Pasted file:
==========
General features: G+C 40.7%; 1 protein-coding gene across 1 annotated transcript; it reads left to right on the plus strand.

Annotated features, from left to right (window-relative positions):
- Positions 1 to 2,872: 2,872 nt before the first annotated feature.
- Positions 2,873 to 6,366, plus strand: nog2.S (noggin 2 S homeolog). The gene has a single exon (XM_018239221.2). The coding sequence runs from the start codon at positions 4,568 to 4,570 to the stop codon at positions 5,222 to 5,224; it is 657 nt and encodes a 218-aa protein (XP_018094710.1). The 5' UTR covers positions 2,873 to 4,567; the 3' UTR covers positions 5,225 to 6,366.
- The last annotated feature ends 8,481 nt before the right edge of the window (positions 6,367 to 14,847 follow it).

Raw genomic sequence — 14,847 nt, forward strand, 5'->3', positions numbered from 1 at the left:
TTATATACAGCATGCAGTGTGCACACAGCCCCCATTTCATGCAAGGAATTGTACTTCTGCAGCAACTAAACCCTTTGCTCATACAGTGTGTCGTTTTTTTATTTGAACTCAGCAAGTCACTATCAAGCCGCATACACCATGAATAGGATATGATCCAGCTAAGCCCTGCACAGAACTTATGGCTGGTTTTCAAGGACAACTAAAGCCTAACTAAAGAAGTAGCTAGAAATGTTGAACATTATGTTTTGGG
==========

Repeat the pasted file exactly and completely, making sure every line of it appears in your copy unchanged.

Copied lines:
General features: G+C 40.7%; 1 protein-coding gene across 1 annotated transcript; it reads left to right on the plus strand.

Annotated features, from left to right (window-relative positions):
- Positions 1 to 2,872: 2,872 nt before the first annotated feature.
- Positions 2,873 to 6,366, plus strand: nog2.S (noggin 2 S homeolog). The gene has a single exon (XM_018239221.2). The coding sequence runs from the start codon at positions 4,568 to 4,570 to the stop codon at positions 5,222 to 5,224; it is 657 nt and encodes a 218-aa protein (XP_018094710.1). The 5' UTR covers positions 2,873 to 4,567; the 3' UTR covers positions 5,225 to 6,366.
- The last annotated feature ends 8,481 nt before the right edge of the window (positions 6,367 to 14,847 follow it).

Raw genomic sequence — 14,847 nt, forward strand, 5'->3', positions numbered from 1 at the left:
TTATATACAGCATGCAGTGTGCACACAGCCCCCATTTCATGCAAGGAATTGTACTTCTGCAGCAACTAAACCCTTTGCTCATACAGTGTGTCGTTTTTTTATTTGAACTCAGCAAGTCACTATCAAGCCGCATACACCATGAATAGGATATGATCCAGCTAAGCCCTGCACAGAACTTATGGCTGGTTTTCAAGGACAACTAAAGCCTAACTAAAGAAGTAGCTAGAAATGTTGAACATTATGTTTTGGG